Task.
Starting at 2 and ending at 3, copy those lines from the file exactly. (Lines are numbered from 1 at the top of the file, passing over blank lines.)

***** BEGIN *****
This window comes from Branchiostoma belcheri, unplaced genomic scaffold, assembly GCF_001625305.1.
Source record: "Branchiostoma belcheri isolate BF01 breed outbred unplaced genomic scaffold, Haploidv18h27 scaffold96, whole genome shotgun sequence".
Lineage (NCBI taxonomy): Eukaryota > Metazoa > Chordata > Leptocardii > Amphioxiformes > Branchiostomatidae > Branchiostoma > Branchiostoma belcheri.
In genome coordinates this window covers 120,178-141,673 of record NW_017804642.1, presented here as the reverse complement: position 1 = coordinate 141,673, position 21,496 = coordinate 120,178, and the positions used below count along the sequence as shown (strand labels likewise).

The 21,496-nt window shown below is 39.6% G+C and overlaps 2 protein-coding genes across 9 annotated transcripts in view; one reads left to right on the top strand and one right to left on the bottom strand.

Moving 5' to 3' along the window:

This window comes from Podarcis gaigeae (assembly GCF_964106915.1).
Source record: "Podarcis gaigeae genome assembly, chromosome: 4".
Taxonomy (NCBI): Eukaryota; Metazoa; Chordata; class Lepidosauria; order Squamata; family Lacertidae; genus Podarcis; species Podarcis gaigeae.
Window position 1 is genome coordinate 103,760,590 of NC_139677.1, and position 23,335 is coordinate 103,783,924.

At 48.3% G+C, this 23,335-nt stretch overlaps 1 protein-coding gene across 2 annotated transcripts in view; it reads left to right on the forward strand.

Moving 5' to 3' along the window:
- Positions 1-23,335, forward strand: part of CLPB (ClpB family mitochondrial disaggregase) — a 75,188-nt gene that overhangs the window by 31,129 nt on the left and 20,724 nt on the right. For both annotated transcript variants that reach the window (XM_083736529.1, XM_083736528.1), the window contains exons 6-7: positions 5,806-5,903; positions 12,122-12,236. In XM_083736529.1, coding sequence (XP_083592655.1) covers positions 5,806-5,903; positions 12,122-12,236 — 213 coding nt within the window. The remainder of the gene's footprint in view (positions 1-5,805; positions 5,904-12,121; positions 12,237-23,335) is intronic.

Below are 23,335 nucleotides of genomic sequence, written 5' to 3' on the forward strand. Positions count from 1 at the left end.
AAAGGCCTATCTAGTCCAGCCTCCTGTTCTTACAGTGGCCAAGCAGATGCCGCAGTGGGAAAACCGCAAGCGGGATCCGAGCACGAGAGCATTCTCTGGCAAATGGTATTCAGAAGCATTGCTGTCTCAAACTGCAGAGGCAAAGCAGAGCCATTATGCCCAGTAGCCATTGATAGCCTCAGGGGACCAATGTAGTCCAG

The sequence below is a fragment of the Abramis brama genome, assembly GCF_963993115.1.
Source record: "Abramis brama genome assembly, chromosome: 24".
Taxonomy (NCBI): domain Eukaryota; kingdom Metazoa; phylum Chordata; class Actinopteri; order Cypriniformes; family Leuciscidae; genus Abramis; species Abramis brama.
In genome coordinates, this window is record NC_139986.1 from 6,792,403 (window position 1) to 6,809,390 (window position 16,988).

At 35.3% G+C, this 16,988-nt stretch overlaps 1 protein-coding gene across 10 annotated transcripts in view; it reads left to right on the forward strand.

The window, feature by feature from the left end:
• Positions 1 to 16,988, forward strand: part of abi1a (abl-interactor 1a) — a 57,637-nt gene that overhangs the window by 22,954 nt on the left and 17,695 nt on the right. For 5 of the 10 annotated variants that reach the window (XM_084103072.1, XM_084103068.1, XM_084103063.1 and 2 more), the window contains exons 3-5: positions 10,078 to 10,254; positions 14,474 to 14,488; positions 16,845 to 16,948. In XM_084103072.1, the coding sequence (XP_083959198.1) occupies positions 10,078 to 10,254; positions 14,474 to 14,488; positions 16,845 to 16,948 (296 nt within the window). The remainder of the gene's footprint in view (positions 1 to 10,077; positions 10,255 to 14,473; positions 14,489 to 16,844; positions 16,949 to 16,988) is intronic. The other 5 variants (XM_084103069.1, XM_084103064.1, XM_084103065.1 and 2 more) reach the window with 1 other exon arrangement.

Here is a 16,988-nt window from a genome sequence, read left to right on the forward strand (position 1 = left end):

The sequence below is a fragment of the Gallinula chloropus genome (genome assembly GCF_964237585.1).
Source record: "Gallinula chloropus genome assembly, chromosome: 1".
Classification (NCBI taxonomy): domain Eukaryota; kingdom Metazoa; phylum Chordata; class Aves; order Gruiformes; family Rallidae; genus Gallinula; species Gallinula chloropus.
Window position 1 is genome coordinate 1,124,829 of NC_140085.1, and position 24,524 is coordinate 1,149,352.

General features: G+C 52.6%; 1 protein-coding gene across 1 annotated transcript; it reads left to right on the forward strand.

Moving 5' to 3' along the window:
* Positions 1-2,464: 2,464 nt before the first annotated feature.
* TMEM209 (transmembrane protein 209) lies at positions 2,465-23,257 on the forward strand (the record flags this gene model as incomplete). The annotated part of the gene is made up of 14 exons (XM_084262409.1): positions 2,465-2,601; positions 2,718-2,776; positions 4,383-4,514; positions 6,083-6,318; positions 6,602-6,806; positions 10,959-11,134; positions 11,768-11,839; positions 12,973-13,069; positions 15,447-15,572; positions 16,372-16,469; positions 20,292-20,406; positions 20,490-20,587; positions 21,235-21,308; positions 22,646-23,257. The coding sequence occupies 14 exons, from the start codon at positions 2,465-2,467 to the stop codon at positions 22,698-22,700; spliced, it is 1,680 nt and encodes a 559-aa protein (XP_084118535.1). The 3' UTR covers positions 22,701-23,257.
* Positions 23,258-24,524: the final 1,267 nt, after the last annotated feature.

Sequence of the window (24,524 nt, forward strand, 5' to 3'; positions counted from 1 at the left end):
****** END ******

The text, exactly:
Source record: "Branchiostoma belcheri isolate BF01 breed outbred unplaced genomic scaffold, Haploidv18h27 scaffold96, whole genome shotgun sequence".
Lineage (NCBI taxonomy): Eukaryota > Metazoa > Chordata > Leptocardii > Amphioxiformes > Branchiostomatidae > Branchiostoma > Branchiostoma belcheri.